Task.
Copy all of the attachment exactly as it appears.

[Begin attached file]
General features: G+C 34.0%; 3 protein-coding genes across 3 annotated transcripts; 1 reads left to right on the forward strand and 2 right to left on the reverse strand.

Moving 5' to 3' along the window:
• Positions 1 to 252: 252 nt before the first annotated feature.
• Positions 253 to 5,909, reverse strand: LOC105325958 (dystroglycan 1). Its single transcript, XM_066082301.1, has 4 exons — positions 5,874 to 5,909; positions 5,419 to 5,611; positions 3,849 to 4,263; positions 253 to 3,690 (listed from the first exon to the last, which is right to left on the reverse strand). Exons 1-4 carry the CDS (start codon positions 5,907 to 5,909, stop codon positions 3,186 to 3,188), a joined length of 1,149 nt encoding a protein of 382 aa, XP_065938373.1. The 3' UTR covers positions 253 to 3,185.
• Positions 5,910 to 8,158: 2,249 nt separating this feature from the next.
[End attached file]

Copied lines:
General features: G+C 34.0%; 3 protein-coding genes across 3 annotated transcripts; 1 reads left to right on the forward strand and 2 right to left on the reverse strand.

Moving 5' to 3' along the window:
• Positions 1 to 252: 252 nt before the first annotated feature.
• Positions 253 to 5,909, reverse strand: LOC105325958 (dystroglycan 1). Its single transcript, XM_066082301.1, has 4 exons — positions 5,874 to 5,909; positions 5,419 to 5,611; positions 3,849 to 4,263; positions 253 to 3,690 (listed from the first exon to the last, which is right to left on the reverse strand). Exons 1-4 carry the CDS (start codon positions 5,907 to 5,909, stop codon positions 3,186 to 3,188), a joined length of 1,149 nt encoding a protein of 382 aa, XP_065938373.1. The 3' UTR covers positions 253 to 3,185.
• Positions 5,910 to 8,158: 2,249 nt separating this feature from the next.